SeaIsle 2000 Paspalum

Sea Isle 2000 was developed by plant geneticist Dr. R.R. Duncan at the University of Georgia 's Griffin Experiment Station from a sample collected from Alden Pines Country Club in Bokeelia FL, which is owned and operated by Stewart Bennett.

Sea Isle 2000 is ideal for golf greens and tees, especially in salt-challenged environments. It's similar to the dwarf bermudas in texture and playability when maintained at 1/8" mowing height. With regular verti-cutting, light topdressing and periodic rolling, Sea Isle 2000 will deliver stimpmeter readings of 10 feet or more. It's a grass that thrives on salt water, too. You can irrigate SeaIsle 2000 using a seawater blend, or even straight ocean water with the right management practices. It also grows quite well when watered from recycled or effluent sources.


Sea Isle 2000 is a very aggressive creeping type of grass. Unlike the Bermuda grasses, the under-side of the Sea Isle leaf is glossy, which enables the turf manager to create a "striped" effect when mowing fairways and athletic fields. The rapid growth rate of this grass can lead to thatch build-up over time. An annual thatch removal program is recommended for optimum results.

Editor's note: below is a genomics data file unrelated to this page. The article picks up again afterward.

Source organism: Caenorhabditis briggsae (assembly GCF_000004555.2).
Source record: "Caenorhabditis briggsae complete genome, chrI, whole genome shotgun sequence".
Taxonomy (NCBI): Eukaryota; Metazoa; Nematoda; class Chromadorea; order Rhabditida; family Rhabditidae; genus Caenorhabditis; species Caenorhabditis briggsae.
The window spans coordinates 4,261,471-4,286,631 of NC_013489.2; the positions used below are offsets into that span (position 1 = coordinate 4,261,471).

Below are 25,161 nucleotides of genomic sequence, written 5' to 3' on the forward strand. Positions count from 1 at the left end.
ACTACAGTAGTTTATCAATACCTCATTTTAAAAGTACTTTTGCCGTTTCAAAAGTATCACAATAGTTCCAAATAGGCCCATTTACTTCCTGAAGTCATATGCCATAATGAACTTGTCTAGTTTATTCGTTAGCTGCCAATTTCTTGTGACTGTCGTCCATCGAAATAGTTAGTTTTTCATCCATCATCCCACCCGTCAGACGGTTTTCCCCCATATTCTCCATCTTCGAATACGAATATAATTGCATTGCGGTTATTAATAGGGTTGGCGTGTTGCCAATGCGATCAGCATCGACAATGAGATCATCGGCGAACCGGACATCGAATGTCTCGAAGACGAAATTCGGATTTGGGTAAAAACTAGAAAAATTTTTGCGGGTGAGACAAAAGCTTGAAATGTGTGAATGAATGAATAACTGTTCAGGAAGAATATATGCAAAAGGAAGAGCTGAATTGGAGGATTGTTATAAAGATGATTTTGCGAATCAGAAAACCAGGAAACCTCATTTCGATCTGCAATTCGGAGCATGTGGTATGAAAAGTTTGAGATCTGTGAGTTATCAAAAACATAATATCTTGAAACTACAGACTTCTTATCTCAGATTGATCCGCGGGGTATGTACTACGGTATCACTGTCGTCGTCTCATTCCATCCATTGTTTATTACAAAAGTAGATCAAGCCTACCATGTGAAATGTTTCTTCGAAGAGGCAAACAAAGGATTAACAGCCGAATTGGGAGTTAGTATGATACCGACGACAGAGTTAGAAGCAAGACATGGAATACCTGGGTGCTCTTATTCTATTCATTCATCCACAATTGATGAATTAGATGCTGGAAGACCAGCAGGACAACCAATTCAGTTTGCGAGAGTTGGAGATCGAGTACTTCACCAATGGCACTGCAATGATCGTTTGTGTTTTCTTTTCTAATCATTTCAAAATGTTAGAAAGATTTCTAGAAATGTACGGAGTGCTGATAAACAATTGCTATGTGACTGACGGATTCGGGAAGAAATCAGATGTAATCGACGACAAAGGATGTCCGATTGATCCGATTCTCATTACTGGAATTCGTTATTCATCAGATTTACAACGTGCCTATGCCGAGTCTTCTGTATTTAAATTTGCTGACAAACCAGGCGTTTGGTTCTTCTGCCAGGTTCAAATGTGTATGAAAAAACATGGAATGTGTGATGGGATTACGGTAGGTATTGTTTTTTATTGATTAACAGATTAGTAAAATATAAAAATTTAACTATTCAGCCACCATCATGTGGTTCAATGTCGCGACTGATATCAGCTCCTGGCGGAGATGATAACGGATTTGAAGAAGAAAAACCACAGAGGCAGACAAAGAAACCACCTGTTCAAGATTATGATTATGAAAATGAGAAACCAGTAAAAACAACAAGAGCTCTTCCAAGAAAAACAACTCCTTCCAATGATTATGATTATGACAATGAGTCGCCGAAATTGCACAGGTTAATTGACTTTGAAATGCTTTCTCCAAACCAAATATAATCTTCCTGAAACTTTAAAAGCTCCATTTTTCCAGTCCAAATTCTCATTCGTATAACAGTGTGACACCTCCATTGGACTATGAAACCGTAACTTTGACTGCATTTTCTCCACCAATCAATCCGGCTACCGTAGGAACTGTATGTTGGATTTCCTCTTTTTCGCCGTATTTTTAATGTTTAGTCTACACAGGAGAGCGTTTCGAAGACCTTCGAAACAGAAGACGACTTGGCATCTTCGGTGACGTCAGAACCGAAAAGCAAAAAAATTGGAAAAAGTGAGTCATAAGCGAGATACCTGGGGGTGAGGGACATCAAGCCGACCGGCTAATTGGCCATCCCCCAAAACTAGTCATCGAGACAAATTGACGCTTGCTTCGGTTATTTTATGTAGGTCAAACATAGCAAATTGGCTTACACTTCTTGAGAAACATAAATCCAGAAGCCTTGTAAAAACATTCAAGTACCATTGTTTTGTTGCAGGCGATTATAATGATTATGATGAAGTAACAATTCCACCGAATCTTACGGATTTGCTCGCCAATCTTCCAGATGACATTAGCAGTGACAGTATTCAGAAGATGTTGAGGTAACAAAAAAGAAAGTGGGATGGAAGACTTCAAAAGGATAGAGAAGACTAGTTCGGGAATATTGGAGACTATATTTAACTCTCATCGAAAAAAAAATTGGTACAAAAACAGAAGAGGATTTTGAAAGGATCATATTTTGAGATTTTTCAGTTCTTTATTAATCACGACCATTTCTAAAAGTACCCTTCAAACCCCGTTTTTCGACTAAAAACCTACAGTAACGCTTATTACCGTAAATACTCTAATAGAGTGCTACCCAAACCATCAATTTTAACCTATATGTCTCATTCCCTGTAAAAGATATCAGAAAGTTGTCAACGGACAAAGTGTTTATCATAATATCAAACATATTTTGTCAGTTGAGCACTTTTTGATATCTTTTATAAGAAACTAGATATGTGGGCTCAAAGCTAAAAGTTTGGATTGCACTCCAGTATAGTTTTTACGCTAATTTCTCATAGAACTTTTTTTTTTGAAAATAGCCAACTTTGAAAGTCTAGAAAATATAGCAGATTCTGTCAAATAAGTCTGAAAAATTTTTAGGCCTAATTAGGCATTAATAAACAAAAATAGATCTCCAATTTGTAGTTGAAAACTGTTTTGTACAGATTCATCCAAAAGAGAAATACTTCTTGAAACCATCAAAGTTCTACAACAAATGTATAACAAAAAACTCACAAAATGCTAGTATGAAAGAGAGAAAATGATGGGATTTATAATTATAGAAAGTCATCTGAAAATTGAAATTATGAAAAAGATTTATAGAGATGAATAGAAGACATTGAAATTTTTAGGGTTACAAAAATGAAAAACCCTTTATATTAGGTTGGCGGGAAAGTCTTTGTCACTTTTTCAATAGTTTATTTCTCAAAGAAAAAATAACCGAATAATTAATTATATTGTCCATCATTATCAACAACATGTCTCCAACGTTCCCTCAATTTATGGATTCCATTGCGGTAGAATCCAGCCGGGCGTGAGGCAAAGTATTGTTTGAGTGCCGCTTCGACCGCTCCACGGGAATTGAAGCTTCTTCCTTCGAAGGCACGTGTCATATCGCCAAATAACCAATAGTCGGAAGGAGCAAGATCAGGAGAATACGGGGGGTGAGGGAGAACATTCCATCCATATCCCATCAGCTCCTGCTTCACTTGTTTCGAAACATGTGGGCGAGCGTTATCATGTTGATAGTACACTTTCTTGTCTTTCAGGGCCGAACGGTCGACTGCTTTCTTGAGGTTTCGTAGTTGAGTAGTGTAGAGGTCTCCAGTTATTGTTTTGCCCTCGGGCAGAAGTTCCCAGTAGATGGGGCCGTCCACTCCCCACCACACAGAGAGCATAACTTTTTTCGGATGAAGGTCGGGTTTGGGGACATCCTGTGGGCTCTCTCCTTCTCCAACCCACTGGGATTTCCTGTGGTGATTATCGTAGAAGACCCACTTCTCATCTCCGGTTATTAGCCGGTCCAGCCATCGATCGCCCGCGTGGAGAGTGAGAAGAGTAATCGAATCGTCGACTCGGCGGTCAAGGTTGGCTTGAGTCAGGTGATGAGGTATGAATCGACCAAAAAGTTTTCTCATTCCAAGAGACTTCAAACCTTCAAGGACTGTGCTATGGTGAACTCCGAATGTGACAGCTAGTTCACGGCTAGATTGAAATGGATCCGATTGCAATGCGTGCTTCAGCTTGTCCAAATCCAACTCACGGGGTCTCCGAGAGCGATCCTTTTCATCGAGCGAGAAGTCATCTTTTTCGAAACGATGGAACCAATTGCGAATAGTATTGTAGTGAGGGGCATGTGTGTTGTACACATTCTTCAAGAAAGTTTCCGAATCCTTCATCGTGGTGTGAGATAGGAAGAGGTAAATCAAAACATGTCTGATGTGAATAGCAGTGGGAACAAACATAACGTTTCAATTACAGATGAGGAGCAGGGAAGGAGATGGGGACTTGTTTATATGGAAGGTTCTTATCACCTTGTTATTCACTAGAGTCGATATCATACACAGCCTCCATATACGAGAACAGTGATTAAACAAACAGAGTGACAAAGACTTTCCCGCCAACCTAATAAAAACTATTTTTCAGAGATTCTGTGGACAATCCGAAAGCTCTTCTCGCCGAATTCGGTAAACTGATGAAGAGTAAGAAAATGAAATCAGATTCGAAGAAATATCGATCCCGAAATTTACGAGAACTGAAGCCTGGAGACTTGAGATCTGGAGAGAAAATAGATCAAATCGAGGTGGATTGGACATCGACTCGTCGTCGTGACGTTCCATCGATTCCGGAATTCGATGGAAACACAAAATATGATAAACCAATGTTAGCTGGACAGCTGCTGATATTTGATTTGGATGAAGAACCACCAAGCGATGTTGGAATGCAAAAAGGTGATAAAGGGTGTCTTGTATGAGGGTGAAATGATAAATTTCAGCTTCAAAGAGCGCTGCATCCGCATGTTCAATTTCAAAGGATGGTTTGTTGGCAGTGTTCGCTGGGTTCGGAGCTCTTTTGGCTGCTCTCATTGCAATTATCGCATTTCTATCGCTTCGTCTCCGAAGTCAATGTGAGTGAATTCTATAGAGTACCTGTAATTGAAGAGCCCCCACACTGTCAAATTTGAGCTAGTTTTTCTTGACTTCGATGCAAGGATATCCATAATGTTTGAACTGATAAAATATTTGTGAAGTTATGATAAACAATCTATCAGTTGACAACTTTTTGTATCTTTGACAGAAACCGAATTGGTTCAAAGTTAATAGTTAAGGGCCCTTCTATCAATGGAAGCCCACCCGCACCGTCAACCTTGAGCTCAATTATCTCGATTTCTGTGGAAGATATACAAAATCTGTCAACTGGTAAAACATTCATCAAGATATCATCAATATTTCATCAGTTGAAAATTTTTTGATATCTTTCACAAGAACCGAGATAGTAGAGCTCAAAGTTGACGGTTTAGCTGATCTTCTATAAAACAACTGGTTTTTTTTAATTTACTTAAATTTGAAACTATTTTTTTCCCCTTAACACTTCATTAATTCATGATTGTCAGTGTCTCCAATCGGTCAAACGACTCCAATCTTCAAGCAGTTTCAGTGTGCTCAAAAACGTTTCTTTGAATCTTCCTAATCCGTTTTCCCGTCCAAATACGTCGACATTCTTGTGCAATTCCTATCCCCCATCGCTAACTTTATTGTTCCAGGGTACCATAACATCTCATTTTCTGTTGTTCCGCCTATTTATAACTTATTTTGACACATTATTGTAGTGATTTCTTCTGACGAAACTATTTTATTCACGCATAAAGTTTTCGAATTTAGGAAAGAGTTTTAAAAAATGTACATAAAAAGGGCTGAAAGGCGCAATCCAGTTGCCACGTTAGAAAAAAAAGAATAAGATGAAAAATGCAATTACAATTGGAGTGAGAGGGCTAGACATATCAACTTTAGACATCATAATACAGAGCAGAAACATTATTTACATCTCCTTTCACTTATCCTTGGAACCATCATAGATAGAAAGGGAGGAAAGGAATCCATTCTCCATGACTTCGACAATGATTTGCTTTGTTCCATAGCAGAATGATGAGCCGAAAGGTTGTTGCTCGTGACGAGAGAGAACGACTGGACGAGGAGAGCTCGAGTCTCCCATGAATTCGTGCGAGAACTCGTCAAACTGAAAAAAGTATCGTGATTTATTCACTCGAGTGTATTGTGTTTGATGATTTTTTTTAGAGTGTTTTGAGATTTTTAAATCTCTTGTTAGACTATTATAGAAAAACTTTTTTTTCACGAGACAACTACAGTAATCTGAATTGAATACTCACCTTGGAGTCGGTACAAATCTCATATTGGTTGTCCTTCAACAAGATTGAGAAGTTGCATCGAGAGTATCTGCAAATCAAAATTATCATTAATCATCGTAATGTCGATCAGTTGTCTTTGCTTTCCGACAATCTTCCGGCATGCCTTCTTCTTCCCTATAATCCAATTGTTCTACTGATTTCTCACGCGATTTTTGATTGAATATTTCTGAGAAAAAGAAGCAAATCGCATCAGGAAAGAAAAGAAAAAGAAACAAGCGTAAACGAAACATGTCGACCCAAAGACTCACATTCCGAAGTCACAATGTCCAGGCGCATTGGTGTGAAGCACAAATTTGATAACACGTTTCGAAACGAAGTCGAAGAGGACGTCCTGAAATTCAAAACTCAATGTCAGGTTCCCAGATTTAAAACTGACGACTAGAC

Water Quality Tolerance

The most outstanding feature of Sea Isle 2000 is its exceptional salt tolerance. It will proliferate in soils irrigated with water containing 2,500 ppm dissolved salts, and will show only a 50% reduction in growth at 5,000 ppm. It is considerably more salt tolerant than Bermudagrasses and Zoysiagrass.

Weed Tolerance

Sea Isle 2000 spreads quickly during establishment and forms a dense turf which will compete with the presence of weeds when properly maintained. However, all Paspalums selections have relatively poor sensitivity to pre and post-emergent selective herbicides.

Insect Pest Tolerance

Sea Isle 2000 is susceptible to insects that feed on foliage of grasses.

Soil Fertility Range

Sea Isle 2000 grows best in soils with a pH above 6.0. It performs best on a low level of applied Nitrogen, approximately 3 pounds N/1000 square feet per year. Given a balanced N:P:K program according to soil tests, SALAM performs well in a fertility program of about 50 to 70% of the amount required for Hybrid Bermudagrasses.


All paspalum selections are sterile, and must be propagated by transferring stolons or sod.